6. Firstly, let me add my thanks for a great v2.0 update. I love the new project navigator and the slide to reveal/hide functionality. The versioning was something I was interested in having but the auto-30 day backup sounds like something that will give users a lot of peace of mind. Anyway, my suggestions for additional features are of use to those of us who don't plan on using native Storyist projects. I'm a little wary of proprietary file formats/XML that if something goes awry you need to dig in to rescue your work. I'm willing to sacrifice data clarity for ease of use, but my ideal workflow would allow me to work on either my desktop or my iPad via the elegant Dropbox sync workflow. But as a non-MAC user, .storyist files are not a format I can edit on my home computer as there is no Storyist for Windows. Importing files into a storyist project seems to convert them to a storyist file, and while you can export the file out and back in again there is some conversion going on during the process. Fountain files I don't think can be handled this way. Now I can choose to work in .rtf, or import either a plain text, .fountain or .fbx instead which is great but I can foresee my project view being filled up quickly with individual files (chapters in a book and for instance) rather than collections of related files. Here are my suggestions of features I would like to see to improve the non-storyist workflow: 1. While its easy to import plain text, fountain or final draft files into Storyist, why not add the option to create a blank file of each format (like you can with .rtf text files) from the project view. 2. Non-Storyist 'projects'. The current file hierarchy is flat, which is not an issue with .storyist files as they can have nestled folders inside them. So while the Storyist project is really a single file on disk, it acts like a normal file structure. Would it be possible to create a non-storyist project, that is a blank folder at the project level. Additional levels of nestled folders would be great but not essential by any means. This would allow us to keep collections of files together similar to how a Storyist project works. I still see wanting to sync individual files in the folder as if they were at the project level; maybe all the files within the project folder could be synced together if you select the folder at the project level. Of course, I need to do a lot more writing with Storyist before I have to really worry about a cluttered project view making it hard for me to locate files, but I'd still like to see all files at the project level being handled as project containers rather than projects and loose files. Anyway, just wanted to finish up by saying how much I love Storyist. Anyone who actually puts cursor keys on an iOS text editor understands how people really type. That feature right there is enough to make me want to use Storyist!
  7. I can write and edit with the project list view open, you just need need to pin it in place first.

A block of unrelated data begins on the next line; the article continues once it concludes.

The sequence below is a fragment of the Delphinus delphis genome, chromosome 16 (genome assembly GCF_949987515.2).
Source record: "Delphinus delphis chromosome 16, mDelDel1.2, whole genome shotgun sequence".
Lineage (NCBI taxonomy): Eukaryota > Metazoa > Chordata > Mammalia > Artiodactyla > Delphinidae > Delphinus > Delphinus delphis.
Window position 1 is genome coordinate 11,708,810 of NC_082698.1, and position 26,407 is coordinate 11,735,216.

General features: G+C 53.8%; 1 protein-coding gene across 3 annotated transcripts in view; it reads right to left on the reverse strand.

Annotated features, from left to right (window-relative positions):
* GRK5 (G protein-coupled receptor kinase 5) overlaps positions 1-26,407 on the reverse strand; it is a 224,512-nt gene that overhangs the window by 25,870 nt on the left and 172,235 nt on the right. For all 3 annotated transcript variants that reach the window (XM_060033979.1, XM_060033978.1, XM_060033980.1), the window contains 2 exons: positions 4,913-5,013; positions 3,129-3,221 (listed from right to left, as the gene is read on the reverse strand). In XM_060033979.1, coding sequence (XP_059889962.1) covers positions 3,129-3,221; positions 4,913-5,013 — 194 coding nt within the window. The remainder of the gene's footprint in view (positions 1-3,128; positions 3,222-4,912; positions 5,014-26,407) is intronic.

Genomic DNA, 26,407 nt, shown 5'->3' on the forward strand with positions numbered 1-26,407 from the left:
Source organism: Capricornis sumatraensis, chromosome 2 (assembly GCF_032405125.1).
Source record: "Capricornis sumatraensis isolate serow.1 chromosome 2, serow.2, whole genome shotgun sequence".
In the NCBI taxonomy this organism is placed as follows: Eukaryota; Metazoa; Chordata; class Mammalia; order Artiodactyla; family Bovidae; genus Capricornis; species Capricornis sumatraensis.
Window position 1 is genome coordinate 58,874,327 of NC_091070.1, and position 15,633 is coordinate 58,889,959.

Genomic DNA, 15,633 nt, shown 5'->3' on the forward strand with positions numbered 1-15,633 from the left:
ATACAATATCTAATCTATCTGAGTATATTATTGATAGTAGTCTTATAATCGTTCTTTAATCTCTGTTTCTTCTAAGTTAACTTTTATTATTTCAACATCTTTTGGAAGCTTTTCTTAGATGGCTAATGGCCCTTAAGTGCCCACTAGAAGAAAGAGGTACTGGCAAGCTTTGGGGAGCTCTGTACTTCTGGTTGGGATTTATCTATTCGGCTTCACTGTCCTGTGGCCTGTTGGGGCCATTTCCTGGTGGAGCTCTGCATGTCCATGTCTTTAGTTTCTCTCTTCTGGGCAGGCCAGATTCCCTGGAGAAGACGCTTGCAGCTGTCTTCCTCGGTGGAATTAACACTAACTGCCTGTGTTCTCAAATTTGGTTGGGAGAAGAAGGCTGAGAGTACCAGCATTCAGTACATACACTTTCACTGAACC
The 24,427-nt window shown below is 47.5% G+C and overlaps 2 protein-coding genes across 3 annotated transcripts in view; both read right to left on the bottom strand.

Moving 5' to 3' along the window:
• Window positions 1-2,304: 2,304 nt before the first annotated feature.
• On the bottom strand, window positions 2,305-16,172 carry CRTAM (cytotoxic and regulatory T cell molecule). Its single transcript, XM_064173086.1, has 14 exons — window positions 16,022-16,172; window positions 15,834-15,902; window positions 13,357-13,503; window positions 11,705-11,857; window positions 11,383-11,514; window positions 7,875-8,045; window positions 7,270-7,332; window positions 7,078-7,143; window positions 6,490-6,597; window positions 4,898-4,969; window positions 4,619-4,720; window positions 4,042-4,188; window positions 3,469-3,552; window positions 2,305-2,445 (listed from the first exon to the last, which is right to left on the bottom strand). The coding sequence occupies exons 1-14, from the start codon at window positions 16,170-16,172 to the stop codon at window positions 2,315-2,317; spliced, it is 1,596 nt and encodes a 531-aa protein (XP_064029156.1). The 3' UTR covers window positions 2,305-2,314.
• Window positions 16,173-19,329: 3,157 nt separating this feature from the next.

8. The title page support makes sense, however I did created the initial screenplay document in Storyist rather than starting as a fountain text file, which puts a FADE IN: automatically as the first line. I edited this to be a scene heading (and added the other parts of my test) before exporting to Dropbox as fountain. Turning this first line into a heading would be a more than acceptable solution. The split-line comment syntax I tested I took straight from http://fountain.io/syntax, which I would assume to be official. But I mentioned it more because of the way Storyist has you typing notes in a virtual stickynote, that is is very tempting to make your note more legible by using separate (and the odd blank) line as you would with a bullet point list. While not essential by any means, it is the only practical part of this that the organization isn't retained between Storyist and fountain. Well that and index card colors. I experimented a while ago with a python script and the Index Card iOS app to convert between the apps simple xml format and a pseudo fountain-type plain text syntax. I'd tried with Storyist but found the .storyist xml too complex to decode and to duplicate in plain text. By adding the color after the index card xml name (for instance, ".Scene 1[blue]"), I could easily retain any coloring I had done in the app and even add some if I could remember the colors when working in a plain text editor. Unfortunately I ended up experimenting with python more than I did with the app and while the index card and colored synopsis display is excellent, the actual synopsis and body text input leaves a lot to be desired. Not something I would want to write for long periods with, certainly. The recent addition of fountain support brought me back to Storyist, and the workflow I had originally wanted to pursue but found I was unable to in the otherwise excellent app.